There is a barrier to a British Obama breaking through - or a British Sarah Palin, or a British Jimmy Carter.
It hasn't got anything to do with race - its called the Parliamentary system.
No post-war British Prime Minister has taken up the office less than a decade after entering Parliament - it took John Major eleven years to be chosen to replace Margaret Thatcher.
That means a Sadiq Khan, or Kitty Ussher, or Ed Vaizey is going to have to wait to lead their party. David Cameron is unusual (as Iain Duncan Smith would have been) in that he will lead his party at a general election just eight or nine years after entering Parliament. But Obama was elected to the Senate in 2006. Nobody knew who Carter was a year before the governor of Georgia became President.
We need to open up the culture of party politics – as David Lammy and other leading MPs have recognised. That is about tapping in to the new forces for progressive change in the future – about learning from what Obama has achieved in bringing a new generation into poltics; about new forms of campaigning and mobilising. Its about changing our politics. One good starting point would be for Labour to hold an open primary for its candidate to take on Boris Johnson in London in 2012.
Here are the post-war Prime Ministers - and how long it was between their being elected to Parliament before becoming PM.
1945: Clement Attlee (1922; 23 years),
1951: Winston Churchill (1900; 51 years this time; 40 years the first time around in 1940).
1955: Anthony Eden (1923; 32 years)
1956: Harold Macmillan (1924; 32 years after elected, though with a gap between 1929 and 1931)
1963: Sir Alec Douglas-Home ( House of Commons 1931: PM 32 years later; though gap 1945-50)
1964: Harold Wilson (1945; 19 years)
1970: Edward Heath (1950; 20 years)
1974: Harold Wilson (29 years, this time around)
1976: Jim Callaghan (1945; 31 years)
1979: Margaret Thatcher (1959; 20 years)
1990: John Major (1979; 11 years)
1997: Tony Blair (1983; 14 years)
2007: Gordon Brown (1983; 24 years)
UPDATE: Have now had a chance to fill in a gap from earlier, having simply noted Douglas-Home's peerage.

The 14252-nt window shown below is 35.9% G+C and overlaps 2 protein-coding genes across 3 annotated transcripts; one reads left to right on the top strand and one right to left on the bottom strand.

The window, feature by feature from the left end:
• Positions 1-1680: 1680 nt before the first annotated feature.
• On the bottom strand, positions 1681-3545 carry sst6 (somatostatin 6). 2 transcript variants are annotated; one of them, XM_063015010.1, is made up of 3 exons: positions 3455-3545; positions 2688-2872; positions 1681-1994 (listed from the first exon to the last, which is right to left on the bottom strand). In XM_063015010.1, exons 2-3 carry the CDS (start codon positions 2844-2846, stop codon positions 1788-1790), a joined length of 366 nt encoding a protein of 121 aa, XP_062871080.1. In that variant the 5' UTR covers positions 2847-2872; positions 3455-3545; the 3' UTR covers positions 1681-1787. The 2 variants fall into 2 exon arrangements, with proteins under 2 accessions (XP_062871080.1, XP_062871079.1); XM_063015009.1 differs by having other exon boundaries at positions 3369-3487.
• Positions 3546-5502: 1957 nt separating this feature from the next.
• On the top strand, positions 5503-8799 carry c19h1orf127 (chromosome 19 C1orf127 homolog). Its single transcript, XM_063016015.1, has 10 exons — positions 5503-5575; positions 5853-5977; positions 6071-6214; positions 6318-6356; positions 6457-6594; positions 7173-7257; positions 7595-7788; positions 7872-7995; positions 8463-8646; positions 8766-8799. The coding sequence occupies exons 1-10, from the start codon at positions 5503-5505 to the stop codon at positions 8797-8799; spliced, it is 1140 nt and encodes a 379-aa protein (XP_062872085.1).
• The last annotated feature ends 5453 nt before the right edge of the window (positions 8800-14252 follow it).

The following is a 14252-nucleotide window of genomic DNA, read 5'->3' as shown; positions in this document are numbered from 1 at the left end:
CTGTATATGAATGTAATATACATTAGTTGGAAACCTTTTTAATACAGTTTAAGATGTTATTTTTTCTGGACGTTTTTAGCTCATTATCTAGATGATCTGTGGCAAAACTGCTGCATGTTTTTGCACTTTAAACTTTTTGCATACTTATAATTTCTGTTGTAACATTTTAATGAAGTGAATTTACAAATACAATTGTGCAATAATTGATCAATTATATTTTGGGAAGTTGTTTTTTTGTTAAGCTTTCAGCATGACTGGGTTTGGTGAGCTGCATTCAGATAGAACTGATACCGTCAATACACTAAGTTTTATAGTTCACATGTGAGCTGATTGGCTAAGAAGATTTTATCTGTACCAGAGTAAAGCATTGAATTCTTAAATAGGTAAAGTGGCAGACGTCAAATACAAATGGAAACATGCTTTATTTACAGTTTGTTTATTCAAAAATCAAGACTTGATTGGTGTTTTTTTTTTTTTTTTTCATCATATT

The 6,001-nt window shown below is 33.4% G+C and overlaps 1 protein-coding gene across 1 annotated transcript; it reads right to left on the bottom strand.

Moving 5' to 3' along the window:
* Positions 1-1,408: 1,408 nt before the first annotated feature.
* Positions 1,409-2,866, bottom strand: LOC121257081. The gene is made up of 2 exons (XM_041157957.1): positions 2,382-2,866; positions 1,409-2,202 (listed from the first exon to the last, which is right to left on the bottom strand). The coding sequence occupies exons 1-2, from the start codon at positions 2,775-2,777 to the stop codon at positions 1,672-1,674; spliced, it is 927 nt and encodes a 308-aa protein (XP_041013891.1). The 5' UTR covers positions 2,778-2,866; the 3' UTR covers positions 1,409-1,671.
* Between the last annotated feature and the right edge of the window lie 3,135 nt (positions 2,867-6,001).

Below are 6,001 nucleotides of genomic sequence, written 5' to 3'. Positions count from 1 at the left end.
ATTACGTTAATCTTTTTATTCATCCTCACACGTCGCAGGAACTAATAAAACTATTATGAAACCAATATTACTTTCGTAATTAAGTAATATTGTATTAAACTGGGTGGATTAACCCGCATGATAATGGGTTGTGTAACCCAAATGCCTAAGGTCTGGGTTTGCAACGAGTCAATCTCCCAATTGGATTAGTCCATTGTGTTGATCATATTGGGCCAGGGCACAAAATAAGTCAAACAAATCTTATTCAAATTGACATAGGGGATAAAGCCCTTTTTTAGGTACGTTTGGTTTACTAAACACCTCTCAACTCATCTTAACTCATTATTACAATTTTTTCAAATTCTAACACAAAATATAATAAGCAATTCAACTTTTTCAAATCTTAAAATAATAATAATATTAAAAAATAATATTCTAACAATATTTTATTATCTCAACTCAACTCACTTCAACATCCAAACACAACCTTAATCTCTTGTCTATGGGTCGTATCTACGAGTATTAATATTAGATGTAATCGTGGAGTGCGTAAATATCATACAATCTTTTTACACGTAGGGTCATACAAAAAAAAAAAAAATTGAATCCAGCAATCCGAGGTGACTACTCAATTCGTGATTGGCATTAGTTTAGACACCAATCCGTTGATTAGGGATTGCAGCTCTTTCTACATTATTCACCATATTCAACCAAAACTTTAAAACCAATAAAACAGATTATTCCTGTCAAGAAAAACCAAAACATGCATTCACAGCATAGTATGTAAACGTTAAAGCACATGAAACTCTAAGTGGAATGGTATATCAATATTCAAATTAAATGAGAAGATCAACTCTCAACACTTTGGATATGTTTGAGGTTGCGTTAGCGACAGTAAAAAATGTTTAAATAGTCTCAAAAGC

That allows a calculation that the average is 26 years from entering Parliament to becoming Prime Minister. (It falls to just under 25 years if Wilson's second Premiership is omitted, and if Churchill is calculated on his experience in 1940, not 1951). But this has fallen to an average of 17 years and 3 months in post-1979 premiers. It is noticeable that we have only had four Prime Ministers in almost 30 years - though Obama will also be only the fifth US President since 1980, following Reagan, Bush Sr, Clinton and Bush Jr.
Though Alec Douglas Home is probably the least known post-war Prime Minister, there is an exceptionally good biography of him by DR Thorpe, and his extraordinary career captures much about the Conservative Party in the mid-20th century. Douglas-Home entered the Commons in 1931 (having failed to win a seat in 1929) and served in every Tory administration between Baldwin's government in 1935 through to the Heath government until Feb 1974, when he was a Foreign Secretary. He was in the Commons 1931-45, out from 1945-50; re-elected as an MP in 1950 but disqualified as an MP on the inheritance of a peerage in 1951, renouncing the title on becoming PM in 1963, re-entering the Commons 1963-74; then back to the Lords).
The consummate political insider! The consequences of his emergence as leader in 1963 was also thought to have ended both the aristocratic dominance of Tory politics: many thought he would be the last Old Etonian PM, especially after the manner in which Douglas Hurd lost the 1990 leadership contest. But Mr Cameron has proved that it is possible for an Old Etonian to be party leader again.